Basil Twist is a puppeteer and theater artist whose experiments with the materials and techniques of puppetry explore the boundaries between the animate and inanimate, the abstract and the figurative. Twist’s works range from productions of classic stories to abstract visualizations of orchestral music and are informed by puppetry traditions from around the world, including hand puppets, bunraku, and string-and-rod marionettes.
His best-known work, Symphonie Fantastique (1998), uses a complex choreography of fabric, feathers, tinsel, and cutouts in a 500-gallon tank of water to evoke human characteristics and emotions and illuminate Berlioz’s score in unexpected ways. Twist has brought puppetry to new audiences and venues with a captivating beauty and refinement. He tells the story of La Bella Dormente nel Bosco (Sleeping Beauty in the Woods, 2005) with life-sized marionettes, controlled by puppeteers on an overhead bridge, and onstage singers. In Petrushka (2001), he employs meticulously crafted, life-like puppets moved by puppeteers who are sometimes visible (as in the bunraku tradition) to underscore the theme of tragic manipulation in the love-triangle plot. More recently, Twist has returned to his roots in abstraction in The Rite of Spring (2013); he enacts the intensity of both Stravinsky’s score and the response to the original ballet’s debut in 1913 through cascading curtains of billowing silk, crumpled paper, curling smoke, projections, and just a single dancer.
In addition to his own productions, Twist is a frequent collaborator with renowned opera companies, choreographers, and playwrights, and he has trained and mentored an entire generation of young puppet artists at the Dream Music Puppetry Program based at the HERE Arts Center. Twist’s wide-ranging and trailblazing body of work is revitalizing puppetry as a serious and sophisticated art form in and of itself and establishing it as an integral element in contemporary theater, dance, and music.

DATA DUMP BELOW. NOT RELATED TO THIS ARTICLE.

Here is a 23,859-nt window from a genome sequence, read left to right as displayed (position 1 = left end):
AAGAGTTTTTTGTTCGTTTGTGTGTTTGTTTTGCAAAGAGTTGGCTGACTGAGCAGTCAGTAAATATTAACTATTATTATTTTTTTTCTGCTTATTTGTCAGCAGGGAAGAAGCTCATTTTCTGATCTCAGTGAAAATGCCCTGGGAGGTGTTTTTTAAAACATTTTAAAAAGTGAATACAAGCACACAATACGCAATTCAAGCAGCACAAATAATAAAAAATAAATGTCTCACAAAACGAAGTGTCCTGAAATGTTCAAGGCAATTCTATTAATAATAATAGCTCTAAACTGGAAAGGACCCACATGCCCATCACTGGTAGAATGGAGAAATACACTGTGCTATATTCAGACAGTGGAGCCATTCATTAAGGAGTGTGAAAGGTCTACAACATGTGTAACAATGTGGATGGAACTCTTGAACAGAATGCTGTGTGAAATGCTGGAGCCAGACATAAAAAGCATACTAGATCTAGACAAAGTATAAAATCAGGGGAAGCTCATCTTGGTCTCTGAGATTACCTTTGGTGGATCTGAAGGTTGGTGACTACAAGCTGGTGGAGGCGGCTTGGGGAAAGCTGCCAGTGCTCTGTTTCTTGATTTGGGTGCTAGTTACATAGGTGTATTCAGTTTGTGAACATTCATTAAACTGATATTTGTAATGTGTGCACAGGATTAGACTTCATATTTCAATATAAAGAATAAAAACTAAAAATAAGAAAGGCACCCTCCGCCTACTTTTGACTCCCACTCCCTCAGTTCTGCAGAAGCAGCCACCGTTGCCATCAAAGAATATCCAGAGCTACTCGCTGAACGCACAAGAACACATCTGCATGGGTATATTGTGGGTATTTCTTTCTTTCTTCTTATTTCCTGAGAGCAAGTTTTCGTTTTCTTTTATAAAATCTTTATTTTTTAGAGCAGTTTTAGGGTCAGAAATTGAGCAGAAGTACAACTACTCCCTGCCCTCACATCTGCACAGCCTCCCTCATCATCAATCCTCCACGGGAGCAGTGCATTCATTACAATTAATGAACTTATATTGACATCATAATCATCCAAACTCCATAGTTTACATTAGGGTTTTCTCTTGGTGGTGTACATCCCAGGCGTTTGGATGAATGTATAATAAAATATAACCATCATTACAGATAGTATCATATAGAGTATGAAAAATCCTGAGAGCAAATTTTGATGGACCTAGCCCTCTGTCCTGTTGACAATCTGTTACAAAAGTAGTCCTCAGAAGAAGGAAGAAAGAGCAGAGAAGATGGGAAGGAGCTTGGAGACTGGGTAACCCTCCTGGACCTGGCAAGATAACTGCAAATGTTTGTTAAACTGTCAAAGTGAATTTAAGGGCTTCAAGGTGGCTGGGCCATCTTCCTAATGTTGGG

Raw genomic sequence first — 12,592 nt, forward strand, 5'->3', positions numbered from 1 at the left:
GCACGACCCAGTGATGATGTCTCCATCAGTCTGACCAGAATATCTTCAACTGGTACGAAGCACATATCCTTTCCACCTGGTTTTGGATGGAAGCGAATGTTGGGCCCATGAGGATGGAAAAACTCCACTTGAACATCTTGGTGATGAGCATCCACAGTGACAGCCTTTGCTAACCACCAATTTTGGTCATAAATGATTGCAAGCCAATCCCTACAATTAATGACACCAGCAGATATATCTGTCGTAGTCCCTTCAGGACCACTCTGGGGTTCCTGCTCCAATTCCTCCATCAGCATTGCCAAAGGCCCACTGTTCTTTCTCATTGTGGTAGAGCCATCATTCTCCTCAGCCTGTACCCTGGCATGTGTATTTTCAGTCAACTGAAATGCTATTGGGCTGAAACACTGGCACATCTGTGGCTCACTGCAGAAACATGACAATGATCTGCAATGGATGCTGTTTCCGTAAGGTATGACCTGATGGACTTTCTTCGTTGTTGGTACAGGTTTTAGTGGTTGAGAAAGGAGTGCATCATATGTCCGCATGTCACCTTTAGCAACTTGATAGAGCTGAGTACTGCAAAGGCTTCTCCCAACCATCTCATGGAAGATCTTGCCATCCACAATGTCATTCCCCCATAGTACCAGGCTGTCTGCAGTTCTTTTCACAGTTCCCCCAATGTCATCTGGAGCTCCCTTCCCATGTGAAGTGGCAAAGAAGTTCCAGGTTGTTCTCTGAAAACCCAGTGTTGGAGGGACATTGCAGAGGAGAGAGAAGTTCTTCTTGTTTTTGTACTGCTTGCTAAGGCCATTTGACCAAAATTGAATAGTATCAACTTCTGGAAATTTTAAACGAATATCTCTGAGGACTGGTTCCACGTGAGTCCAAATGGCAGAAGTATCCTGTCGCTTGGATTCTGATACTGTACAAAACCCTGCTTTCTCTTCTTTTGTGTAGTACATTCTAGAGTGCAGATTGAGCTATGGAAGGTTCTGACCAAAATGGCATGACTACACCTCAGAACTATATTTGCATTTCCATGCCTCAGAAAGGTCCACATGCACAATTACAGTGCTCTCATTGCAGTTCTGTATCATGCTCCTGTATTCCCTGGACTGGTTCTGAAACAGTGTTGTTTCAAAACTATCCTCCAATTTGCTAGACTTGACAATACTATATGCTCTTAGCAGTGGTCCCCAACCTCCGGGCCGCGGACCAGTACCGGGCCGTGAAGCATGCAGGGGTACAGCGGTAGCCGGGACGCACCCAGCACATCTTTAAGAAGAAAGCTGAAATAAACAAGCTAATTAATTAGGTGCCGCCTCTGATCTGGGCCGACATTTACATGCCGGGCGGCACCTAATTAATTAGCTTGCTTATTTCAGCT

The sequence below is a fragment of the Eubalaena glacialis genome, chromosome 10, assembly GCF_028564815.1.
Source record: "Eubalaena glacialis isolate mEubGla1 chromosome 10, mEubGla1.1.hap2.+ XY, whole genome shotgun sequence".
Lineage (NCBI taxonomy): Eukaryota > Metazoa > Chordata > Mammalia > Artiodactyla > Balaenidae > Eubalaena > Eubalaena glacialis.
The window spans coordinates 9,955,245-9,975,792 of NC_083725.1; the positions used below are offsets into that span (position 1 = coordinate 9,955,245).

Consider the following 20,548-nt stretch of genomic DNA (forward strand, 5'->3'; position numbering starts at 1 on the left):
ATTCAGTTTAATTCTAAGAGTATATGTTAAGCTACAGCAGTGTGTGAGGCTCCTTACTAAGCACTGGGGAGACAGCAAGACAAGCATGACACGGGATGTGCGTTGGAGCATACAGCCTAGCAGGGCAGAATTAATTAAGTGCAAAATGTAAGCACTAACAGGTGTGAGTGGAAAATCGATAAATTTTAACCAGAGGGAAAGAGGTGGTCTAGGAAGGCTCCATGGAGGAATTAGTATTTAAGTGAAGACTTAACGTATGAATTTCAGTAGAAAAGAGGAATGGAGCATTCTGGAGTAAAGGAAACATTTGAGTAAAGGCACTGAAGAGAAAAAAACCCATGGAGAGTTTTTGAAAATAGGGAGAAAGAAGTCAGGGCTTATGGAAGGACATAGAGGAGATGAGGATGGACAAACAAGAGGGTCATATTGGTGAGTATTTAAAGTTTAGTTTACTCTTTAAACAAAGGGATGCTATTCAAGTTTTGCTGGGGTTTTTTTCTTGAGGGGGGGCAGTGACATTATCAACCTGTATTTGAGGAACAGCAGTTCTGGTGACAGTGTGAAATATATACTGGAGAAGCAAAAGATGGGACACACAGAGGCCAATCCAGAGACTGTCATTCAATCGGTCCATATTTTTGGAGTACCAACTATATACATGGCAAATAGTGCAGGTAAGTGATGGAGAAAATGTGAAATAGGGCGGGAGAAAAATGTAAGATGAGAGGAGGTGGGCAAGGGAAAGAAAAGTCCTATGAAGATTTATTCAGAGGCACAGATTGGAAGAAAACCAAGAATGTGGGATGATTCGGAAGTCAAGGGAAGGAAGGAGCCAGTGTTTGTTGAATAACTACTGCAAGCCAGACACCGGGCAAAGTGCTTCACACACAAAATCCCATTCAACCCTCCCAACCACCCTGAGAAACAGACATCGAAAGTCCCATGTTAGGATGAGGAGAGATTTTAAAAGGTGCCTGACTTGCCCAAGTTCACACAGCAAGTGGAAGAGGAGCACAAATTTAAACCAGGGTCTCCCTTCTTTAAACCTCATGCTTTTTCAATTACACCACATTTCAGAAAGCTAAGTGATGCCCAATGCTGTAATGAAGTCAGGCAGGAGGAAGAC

Basil Twist received a D.M.A. (1993) from the École Nationale Supérieure des Arts de la Marionnette. His additional works include Master Peter’s Puppet Show (2002), Hansel and Gretel (2006), Dogugaeshi (2004), and Arias with a Twist (2008). He has designed and directed puppets for a number of collaborative theatrical and opera productions, such as Red Beads (Mabou Mines, 2005) and The Long Christmas Ride Home (written by Paula Vogel, 2004), and original dance works, including Darkness and Light (Pilobolus, 2008) and Cinderella (Dutch National Ballet, 2012). Since 1999, he has served as director of the Dream Music Puppetry Program at the HERE Arts Center in New York City.